Dwelling in the archive or: how to make the sources speak?
Burkhard Pöttler (University of Graz)
Paper short abstract:
Though created mainly for administrative purposes, archival sources from the “long 18th century” not only allow to get insights into dwelling conditions of different groups of society, but also into the desires regarding furnishings as a means of distinction.
Paper long abstract:
Sources for the dwelling conditions during the "long 18th century" - and especially for the poorer parts of the population - are rather rare and often the result of some administrative process, which implies the view from a more or less "official" perspective. The main goal often is the calculation of tributes or taxes. Nevertheless these sources can give important hints of the material basis of dwelling, as it is the case with probate inventories. Especially inventories which are written down room by room allow us to get insights into dwelling conditions. Besides the basic needs visible in these sources, they frequently offer access to the inhabitants' special wishes and desires. The differentiation in front stage and back stage according to Goffman by the arrangement of higher and lower-quality furnishings in special rooms or the wish to make a distinction to neighbours or other burghers by laying stress on a higher quality in furniture, textiles or knick-knacks often find their evidence in these sources. A sufficient economic basis is necessary in these cases or otherwise economic difficulties up to bankruptcy can arise. Besides the inventories, other archival sources - e.g. reports of physicians or topographers - tell us about ways of dwelling, e.g. by reporting irregular or deplorable dwelling conditions.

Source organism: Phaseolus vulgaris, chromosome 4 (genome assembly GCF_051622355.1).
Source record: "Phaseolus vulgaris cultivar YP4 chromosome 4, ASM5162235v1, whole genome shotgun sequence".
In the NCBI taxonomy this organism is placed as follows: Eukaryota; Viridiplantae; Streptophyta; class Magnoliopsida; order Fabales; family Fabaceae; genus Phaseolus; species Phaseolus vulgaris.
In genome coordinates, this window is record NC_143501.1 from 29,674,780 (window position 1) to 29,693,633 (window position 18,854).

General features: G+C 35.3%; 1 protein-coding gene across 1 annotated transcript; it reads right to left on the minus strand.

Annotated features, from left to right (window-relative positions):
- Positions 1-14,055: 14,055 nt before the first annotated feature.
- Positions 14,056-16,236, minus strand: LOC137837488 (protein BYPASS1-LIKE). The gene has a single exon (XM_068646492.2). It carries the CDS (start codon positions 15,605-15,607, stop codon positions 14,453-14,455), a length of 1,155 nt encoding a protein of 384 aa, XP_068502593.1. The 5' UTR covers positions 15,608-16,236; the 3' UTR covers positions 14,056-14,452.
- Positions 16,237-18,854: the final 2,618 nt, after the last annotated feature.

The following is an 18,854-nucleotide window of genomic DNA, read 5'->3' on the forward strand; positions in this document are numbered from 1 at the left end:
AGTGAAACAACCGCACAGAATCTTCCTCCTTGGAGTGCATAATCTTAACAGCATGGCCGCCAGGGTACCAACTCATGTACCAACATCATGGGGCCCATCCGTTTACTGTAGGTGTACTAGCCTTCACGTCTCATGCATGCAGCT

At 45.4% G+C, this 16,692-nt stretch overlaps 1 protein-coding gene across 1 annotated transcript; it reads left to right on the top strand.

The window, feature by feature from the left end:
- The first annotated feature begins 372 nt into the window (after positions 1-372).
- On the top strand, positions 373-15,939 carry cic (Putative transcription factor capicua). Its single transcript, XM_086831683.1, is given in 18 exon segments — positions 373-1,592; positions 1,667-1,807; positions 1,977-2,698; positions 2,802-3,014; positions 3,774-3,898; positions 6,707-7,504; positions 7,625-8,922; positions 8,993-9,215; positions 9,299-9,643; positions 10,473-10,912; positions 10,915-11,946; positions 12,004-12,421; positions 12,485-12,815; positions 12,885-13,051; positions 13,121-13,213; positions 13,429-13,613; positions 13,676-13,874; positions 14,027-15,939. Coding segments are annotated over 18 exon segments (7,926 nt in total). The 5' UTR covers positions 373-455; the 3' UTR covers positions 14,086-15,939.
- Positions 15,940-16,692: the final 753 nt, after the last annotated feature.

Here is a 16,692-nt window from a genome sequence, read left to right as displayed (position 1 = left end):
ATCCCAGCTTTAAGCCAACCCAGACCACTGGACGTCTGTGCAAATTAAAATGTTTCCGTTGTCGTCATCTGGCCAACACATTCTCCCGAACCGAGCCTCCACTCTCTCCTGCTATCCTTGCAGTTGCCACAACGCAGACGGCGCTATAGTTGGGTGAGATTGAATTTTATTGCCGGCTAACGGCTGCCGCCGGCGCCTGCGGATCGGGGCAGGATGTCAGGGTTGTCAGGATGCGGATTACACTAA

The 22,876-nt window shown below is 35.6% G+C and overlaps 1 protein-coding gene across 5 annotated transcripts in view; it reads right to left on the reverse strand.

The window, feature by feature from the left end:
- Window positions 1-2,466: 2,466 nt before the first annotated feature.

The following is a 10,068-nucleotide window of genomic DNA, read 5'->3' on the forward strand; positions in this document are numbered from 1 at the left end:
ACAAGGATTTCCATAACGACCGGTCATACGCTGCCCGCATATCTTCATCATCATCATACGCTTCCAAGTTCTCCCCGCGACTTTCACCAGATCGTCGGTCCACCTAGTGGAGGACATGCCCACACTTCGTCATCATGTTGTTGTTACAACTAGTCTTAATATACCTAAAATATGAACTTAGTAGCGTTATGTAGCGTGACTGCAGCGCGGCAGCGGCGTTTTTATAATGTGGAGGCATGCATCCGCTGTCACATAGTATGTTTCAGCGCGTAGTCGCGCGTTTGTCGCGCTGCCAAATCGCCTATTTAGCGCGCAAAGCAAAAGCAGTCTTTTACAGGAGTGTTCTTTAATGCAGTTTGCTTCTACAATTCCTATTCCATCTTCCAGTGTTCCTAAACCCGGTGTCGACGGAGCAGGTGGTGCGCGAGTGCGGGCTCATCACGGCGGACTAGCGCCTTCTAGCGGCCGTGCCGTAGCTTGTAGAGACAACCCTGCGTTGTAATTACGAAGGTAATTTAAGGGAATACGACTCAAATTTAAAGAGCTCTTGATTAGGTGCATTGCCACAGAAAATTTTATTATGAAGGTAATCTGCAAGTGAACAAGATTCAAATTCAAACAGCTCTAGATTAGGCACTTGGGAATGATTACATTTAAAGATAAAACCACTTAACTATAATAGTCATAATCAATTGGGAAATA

Dwelling in the cultural archives I: traces, experiences and meanings